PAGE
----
Dealing With Post-Partum Incontinence
Dealing with postpartum incontinence? You are not alone. During and following pregnancy, around 4 in 10 women experience urinary incontinence - here's some advice on how to tackle it.
What Causes Postpartum Incontinence
To understand how to deal with postpartum incontinence, it might be helpful to understand why it could be happening. It’s not quite as simple as ‘you pushed a baby out of your vagina and now you can’t sneeze without peeing’ - although that might be what it feels like right now.
The most common cause of postpartum incontinence is weak pelvic floor muscles. These muscles support everything down there, including your uterus and bladder. They relax to prepare for labour and it can take a while for them to recover and get their strength back. They can also be weakened by the weight of your baby, so it’s no surprise that they aren’t on top form after 9 months of pregnancy!
Another area of the body that can become damaged during childbirth is your urethra. Your urethra’s job is to take urine out of the body - and stay closed when you don’t want that to happen. If the muscle that keeps the urethra closed gets a bashing during childbirth, it can lead to postpartum incontinence. If the pressure in your bladder becomes greater than the strength of your urethra - that’s when you get bladder leakage.
Now, if your incontinence is being caused by having an epidural, the good news is that it shouldn’t last long. The after-effects of the epidural or a spinal block can sometimes mean you can’t tell when you need to wee - so that combined with a weakened pelvic floor is a recipe for postpartum incontinence - in the short term at least. This effect shouldn’t last more than a few days, and if it does, don’t hesitate to speak to your doctor.
How To Stop Postpartum Incontinence
So many people suffer in silence when it comes to postpartum incontinence - and accept it as an inevitable part of motherhood. But the truth is, you can strengthen your pelvic floor after birth and this usually goes a long way to solving the problem.
Kegels can be done in loads of places - in a meeting, on the train, or standing in line for your morning bagel. Imagine you're sitting on a tiny ball or a marble. Tighten your pelvic muscles as if you're lifting the ball. Try it for three seconds at a time, then relax for three seconds. You can even do this exercise on the toilet! Whilst you’re peeing, stop the flow for a couple of seconds - that’s your pelvic floor muscles being activated!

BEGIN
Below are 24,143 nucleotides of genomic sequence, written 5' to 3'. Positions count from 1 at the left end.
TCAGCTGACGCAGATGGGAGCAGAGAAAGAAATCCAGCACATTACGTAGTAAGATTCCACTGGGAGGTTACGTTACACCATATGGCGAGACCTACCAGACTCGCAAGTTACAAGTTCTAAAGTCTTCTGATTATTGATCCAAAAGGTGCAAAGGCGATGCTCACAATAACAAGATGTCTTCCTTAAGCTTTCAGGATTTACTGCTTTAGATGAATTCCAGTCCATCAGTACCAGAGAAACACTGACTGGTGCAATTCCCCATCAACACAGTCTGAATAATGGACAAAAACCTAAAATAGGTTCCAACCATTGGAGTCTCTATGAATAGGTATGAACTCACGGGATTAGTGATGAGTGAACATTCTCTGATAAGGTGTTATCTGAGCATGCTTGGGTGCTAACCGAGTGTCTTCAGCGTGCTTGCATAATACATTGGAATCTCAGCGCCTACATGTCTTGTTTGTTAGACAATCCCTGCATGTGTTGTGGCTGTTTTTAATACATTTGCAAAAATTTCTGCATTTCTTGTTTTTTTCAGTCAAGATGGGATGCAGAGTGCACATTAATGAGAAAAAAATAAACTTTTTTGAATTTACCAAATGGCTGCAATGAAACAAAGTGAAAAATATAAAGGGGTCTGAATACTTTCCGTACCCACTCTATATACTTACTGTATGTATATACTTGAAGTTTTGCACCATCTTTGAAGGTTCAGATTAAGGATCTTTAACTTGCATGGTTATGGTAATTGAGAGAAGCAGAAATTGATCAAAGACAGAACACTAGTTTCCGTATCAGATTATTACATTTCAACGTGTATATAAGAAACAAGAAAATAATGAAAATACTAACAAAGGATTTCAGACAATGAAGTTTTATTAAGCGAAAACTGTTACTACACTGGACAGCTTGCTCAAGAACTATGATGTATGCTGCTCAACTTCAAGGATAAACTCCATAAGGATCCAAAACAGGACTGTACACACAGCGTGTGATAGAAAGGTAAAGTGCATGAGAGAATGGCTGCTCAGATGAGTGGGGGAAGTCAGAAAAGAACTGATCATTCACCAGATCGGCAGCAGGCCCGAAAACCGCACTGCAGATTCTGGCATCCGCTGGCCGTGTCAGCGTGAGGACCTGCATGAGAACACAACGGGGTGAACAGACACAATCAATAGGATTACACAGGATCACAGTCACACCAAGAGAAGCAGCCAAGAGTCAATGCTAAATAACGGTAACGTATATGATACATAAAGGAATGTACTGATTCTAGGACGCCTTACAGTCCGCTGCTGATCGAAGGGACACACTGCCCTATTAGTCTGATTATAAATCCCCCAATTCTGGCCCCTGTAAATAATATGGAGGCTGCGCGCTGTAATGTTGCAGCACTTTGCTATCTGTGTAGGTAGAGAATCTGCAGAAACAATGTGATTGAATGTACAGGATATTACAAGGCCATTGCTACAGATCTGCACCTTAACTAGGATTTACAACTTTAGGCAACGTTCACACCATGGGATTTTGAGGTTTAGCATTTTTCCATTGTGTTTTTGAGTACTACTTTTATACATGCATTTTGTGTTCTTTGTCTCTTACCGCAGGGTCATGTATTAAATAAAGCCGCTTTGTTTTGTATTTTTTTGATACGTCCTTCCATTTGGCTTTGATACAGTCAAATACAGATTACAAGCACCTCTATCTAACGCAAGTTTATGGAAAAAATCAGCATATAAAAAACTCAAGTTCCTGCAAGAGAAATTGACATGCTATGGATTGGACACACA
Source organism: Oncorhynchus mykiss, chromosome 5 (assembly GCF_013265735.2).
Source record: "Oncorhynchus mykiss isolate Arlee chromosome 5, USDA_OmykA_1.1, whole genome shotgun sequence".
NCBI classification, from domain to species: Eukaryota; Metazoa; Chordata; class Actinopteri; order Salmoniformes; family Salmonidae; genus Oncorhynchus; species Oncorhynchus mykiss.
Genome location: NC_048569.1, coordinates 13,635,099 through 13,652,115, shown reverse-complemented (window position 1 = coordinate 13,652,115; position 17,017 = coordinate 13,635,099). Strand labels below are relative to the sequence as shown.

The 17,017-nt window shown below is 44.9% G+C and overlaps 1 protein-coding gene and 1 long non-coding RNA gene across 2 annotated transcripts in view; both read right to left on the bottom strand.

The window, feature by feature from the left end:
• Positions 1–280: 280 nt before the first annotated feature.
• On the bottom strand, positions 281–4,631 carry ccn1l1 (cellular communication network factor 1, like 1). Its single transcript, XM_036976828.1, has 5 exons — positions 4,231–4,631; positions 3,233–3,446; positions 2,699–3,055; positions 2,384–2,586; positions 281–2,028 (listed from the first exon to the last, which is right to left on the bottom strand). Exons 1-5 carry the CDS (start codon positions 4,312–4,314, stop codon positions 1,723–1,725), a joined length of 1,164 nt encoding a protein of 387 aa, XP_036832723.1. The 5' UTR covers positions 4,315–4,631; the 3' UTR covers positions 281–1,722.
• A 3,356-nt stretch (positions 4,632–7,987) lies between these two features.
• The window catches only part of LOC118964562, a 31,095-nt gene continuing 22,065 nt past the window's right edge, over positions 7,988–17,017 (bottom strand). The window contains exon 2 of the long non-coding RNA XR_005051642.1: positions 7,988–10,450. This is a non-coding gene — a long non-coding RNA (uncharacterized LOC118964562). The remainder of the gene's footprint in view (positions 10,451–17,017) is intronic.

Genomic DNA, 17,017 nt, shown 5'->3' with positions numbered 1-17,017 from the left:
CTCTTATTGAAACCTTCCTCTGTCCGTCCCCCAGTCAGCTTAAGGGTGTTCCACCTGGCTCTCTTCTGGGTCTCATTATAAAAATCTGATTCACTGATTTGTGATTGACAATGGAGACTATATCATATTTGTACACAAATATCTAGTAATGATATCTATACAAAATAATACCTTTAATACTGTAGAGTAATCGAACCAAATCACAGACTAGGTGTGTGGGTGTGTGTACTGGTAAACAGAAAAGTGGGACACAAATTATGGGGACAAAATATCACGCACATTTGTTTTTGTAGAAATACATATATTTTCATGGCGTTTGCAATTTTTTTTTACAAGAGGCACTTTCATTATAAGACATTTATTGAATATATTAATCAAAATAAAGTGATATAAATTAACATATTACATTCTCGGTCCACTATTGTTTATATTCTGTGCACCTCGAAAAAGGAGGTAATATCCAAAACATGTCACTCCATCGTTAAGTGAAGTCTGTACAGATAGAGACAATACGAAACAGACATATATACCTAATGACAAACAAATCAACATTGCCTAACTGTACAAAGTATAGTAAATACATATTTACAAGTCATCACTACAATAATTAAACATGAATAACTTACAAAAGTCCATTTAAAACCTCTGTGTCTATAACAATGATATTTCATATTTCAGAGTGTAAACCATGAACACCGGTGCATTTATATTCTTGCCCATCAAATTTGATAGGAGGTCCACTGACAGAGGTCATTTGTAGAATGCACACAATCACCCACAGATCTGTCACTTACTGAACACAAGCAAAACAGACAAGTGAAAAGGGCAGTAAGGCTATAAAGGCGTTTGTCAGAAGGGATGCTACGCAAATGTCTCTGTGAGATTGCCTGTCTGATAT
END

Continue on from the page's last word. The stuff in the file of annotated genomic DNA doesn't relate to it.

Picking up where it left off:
There are also some great bits of tech out there that can help you train your pelvic floor, like our friends at Pelviva. Another great option is the Elvie trainer that comes with an app that tells you how to do the workouts - kind of like a PT for your vagina!
Get medical or professional help
In the early days of motherhood, you'll probably be having a lot of contact with healthcare professionals. Whilst a lot of this will be focused on your baby, they are also there to make sure you are recovering ok, so if you have any issues with incontinence at that stage, definitely let them know.
As time goes on, you might feel too embarrassed to speak to your doctor about your condition - over 37% of women said they were self-conscious speaking about the problem with a healthcare professional. But it’s really important that you are open and ask for support when you need it. They might be able to refer you to women’s health physio or do some further investigations to ensure it isn’t a sign of something more serious.
What can I do in the meantime?
Obviously, the most important thing is to deal with the cause of postpartum incontinence. However, if the issue is strengthening your pelvic floor, that doesn’t happen overnight. Here are some things you can do to keep yourself (and your vagina) happy and healthy in the meantime.
Eat a healthy diet
As always, eating healthy foods is going to have a positive impact on your health. A nutritious diet will support your body as it recovers and should help you heal and get stronger quicker. Try to make sure you’re getting enough fibre and being constipated will also put unnecessary pressure on your pelvic floor!
Drink loads of water
This might sound counterproductive - but you’ve got to keep hydrated! At least 8 glasses of water a day is what you should be aiming for - even if you are struggling with postpartum incontinence. Cutting back on the water will only make you dehydrated, which could encourage urinary tract infections. Over time, limiting your water intake could also reduce your bladder capacity - making going to the toilet even more frequent!
Invest in comfortable leakproof underwear
Leaks can really put a dent in your confidence, which is the last thing a new mum needs. Our Nixi Body knickers can help protect you from little bladder leaks so you can go about your day and stay active without fearing a flooding situation! Our Sporty range is also VPL free, so there will be no tell-tale signs that you’re wearing anything other than ‘normal’ underwear.